Mr. President, it is my pleasure to present Ambassador Shirley E. Barnes for the degree of Doctor of Laws.
Ambassador Barnes has had a distinguished career in the diplomatic service of the United States and in the U.S. State Department. Her highest achievement as a Career Foreign Service Officer was to represent the American people and the President of the United States as U.S. Ambassador to the Republic of Madagascar. It is fitting that we recognize her accomplishments at this time.
Prior to joining the U.S. State Department, Ambassador Barnes held positions with the Ford Foundation in Congo-Kinshasa and the African-American Institute in New York City. She was also a vice president at several major advertising agencies in New York. In the Foreign Service, Ambassador Barnes served in Cairo, Egypt; Dakar, Senegal; West Berlin, Germany; Sofia, Bulgaria; Sanaa, Yemen, and in Strasbourg, France. At this last posting she was U.S. Consul General.
At the U.S. State Department, Ambassador Barnes served in the Office of Management Policy and Programming and in the Bureau of European and Canadian Affairs, where she was the Director of Western European Affairs. She spent an academic year at the National War College at Fort McNair and participated in the Senior Seminar, the U.S. Government's most distinguished senior level training program.
In 2004 Ambassador Barnes founded a small, non-profit foundation, The Barnes Findley Foundation, whose objectives are to promote economic development and educational and job training programs for African girls and young women. The Foundation's special commitment is on efforts to prevent human trafficking, the kidnapping and enslavement, mainly of women and children.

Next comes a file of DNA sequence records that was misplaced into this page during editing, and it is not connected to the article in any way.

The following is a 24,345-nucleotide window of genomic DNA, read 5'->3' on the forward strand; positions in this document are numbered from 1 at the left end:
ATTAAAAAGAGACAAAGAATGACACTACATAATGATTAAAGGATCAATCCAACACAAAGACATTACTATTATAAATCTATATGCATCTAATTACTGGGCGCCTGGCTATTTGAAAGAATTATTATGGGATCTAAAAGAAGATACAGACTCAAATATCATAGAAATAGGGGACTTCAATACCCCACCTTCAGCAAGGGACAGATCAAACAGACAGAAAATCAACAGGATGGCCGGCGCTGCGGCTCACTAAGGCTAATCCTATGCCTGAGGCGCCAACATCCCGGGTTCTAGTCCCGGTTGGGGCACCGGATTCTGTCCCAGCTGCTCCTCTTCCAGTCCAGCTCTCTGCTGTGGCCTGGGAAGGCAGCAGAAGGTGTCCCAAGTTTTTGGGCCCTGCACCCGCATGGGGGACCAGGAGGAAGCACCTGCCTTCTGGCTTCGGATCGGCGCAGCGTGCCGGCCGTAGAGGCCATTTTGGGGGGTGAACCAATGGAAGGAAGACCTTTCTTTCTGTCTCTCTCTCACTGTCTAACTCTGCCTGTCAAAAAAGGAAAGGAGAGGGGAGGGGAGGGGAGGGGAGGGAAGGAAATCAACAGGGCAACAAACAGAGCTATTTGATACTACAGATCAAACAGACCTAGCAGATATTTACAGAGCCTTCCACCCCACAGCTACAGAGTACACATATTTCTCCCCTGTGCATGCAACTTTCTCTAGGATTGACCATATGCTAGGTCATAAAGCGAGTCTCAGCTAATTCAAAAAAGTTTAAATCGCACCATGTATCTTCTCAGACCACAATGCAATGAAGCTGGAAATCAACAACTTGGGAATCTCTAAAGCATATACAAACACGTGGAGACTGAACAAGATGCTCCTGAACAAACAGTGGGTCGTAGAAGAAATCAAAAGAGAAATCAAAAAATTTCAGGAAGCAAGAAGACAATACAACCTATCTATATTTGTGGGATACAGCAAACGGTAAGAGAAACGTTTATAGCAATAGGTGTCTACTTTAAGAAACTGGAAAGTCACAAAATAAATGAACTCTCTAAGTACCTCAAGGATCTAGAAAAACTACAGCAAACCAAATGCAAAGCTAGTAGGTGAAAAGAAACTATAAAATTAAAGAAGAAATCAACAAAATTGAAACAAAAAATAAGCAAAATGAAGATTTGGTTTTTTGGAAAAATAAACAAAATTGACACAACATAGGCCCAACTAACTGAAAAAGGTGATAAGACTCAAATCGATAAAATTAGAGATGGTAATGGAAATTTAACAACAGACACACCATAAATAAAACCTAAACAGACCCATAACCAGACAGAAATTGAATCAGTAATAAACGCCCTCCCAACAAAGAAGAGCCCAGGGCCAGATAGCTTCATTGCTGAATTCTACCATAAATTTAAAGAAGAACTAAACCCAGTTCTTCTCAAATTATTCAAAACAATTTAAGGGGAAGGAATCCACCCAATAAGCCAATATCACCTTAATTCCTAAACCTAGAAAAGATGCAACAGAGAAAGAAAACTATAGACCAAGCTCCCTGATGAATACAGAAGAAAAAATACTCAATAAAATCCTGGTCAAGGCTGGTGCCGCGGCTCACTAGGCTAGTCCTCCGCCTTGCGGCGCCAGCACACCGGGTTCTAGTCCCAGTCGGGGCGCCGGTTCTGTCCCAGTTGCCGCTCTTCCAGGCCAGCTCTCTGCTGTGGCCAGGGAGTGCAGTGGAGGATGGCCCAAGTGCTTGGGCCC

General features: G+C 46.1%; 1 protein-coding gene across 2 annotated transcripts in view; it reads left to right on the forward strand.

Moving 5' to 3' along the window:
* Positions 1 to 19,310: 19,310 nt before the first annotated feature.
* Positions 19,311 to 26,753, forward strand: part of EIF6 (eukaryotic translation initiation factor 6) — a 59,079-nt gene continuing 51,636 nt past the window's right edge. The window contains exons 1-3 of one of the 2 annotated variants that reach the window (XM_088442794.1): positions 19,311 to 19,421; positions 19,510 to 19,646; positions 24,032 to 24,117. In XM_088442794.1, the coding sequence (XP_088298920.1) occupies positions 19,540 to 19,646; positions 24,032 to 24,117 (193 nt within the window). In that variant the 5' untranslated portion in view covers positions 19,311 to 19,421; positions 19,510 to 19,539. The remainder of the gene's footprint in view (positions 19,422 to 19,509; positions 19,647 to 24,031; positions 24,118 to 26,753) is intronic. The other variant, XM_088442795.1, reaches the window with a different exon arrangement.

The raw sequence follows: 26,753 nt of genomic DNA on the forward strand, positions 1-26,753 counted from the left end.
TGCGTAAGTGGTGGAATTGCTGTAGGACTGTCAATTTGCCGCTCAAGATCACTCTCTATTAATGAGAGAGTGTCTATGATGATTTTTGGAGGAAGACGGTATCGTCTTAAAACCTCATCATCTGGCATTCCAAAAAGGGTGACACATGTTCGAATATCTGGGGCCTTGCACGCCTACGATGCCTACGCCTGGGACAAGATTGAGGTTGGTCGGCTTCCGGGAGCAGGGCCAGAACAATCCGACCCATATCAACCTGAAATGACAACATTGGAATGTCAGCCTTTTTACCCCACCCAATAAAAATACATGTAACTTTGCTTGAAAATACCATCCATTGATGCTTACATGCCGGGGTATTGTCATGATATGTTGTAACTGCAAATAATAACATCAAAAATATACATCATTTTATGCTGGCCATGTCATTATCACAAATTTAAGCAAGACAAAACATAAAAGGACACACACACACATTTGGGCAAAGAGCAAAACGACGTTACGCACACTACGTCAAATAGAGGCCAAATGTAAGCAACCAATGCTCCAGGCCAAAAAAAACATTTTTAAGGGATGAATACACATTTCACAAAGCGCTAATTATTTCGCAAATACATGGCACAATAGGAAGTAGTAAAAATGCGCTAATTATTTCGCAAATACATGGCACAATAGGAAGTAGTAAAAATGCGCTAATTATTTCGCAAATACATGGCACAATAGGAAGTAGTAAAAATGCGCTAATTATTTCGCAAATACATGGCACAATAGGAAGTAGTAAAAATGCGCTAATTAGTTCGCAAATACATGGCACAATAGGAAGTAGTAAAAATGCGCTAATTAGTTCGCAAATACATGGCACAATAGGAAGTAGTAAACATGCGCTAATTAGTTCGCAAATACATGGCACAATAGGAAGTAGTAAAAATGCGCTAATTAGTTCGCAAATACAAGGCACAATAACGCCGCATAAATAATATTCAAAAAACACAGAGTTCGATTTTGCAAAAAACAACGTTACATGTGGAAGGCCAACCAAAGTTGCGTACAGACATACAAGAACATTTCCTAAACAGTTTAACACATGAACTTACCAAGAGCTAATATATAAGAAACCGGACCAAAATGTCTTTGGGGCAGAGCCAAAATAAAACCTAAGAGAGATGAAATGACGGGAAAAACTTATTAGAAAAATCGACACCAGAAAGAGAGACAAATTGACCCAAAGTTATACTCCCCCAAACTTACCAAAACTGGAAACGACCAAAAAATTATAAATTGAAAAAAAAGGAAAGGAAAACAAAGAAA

Ambassador Barnes exemplifies the qualities that Knox College seeks to develop in its students. Her international career and personal qualities make her an important role model. She speaks fluent French and is an avid admirer and collector of art of the African diaspora. Among her passions are jazz and American history, in particular African-American history. Her intimate knowledge of Harlem in New York City is an important part of her personal history. With her family she lived on Sugar Hill in Harlem, an area that was, during the Harlem Renaissance, a residential beacon for many African Americans seeking a better life. At that time Harlem also attracted numerous African-American artists and writers.
This is not the first time that Ambassador Barnes has visited Knox College. She spoke at the Martin Luther Day celebration in 1998. Over the years she has shown a deep and abiding interest in Knox, its history, and its students.
Mr. President, in honor of her international and humanitarian commitment and of her prestigious career in the service of the U.S. Government, it is my pleasure to present Ambassador Shirley E. Barnes for the degree of Doctor of Laws.